El Pueblo de Los Angeles Historic Monument is a historic landmark located in Los Angeles, California. There are 27 historic buildings, built during the 18th century and clustered around an old plaza, each building with its own intriguing stories about its people and its ethnicity.
The pueblo was created under the order of King Carlos III of Spain, in 1781. In 1821, Mexico declared her independence from Spain, claiming Los Angeles as their own. After the Mexican-American war in 1846, the United States troops took over the city.
As the population grew it gradually started losing the old customs and traditions. The landowners moved away from the town which brought in new settlers mainly French and Italian settlers. This resulted in the declination of the heritage of pueblo area.
The historical buildings were protected by the efforts of Christine Sterling who cherished the Spanish and Mexican heritage of the city. Among those the city's oldest landmark, Avila Adobe, was also protected from demolition.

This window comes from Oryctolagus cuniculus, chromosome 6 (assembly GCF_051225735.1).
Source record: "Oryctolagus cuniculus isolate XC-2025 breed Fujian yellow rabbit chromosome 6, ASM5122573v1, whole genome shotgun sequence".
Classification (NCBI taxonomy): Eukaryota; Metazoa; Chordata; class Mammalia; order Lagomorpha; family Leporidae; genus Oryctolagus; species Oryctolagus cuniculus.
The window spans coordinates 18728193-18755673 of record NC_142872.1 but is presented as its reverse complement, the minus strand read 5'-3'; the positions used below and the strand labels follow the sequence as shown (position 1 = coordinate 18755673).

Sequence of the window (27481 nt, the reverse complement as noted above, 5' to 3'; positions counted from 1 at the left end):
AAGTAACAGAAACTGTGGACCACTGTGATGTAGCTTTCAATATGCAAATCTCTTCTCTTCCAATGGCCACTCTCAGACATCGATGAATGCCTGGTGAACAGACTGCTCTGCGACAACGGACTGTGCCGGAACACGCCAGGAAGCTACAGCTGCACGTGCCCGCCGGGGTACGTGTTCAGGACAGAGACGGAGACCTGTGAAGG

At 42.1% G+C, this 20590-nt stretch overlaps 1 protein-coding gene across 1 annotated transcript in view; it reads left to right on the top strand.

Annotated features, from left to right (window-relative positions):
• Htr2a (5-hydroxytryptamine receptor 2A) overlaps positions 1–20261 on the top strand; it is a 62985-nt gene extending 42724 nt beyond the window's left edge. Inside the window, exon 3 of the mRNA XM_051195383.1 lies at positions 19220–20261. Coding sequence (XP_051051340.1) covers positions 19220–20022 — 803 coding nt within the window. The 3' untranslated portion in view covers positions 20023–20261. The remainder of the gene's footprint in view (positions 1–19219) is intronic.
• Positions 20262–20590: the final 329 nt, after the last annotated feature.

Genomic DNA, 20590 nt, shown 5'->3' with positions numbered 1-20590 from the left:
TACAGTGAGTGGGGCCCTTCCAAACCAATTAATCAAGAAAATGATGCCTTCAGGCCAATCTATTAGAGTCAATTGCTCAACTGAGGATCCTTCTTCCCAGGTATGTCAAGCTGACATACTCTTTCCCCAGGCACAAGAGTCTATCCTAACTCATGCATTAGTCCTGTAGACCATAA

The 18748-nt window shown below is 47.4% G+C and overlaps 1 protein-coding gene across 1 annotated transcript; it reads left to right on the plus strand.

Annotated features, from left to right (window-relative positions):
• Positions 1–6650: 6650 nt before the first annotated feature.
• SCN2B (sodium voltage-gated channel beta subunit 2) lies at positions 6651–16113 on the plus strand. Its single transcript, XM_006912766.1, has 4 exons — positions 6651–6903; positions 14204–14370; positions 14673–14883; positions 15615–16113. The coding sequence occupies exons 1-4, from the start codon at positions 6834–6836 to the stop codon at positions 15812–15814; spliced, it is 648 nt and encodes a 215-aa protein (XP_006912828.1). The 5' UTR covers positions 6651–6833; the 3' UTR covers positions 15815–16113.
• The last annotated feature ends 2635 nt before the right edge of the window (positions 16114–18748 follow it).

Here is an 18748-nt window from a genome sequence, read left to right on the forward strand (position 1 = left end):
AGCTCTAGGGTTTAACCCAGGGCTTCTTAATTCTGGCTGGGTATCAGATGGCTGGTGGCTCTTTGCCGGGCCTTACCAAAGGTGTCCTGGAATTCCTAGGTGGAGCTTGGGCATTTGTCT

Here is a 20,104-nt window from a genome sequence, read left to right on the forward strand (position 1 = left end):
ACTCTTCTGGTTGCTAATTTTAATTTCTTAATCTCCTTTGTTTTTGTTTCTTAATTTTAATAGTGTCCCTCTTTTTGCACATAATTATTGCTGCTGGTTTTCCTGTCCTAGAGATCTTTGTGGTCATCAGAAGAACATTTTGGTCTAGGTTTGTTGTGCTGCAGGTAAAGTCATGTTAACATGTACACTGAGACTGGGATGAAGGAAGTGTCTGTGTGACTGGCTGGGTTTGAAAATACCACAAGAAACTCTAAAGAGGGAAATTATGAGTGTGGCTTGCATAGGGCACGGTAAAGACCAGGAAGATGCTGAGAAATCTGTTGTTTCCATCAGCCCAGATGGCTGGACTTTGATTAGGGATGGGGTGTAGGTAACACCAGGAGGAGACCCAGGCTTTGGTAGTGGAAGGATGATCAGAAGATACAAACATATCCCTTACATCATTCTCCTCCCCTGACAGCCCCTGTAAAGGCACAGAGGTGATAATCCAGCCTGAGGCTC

The four buildings in the group are restored as museums. The buildings also have various architectural designs varying from an adobe dwelling of 1818, to a Spanish-style church of 1926.
In 1953, a state historic park was created to preserve the area which was later purchased by the State of California and the County and City of Los Angeles. It was listed on the National Historic Record in 1972. In 1989, control was completely transferred to the City of Los Angeles.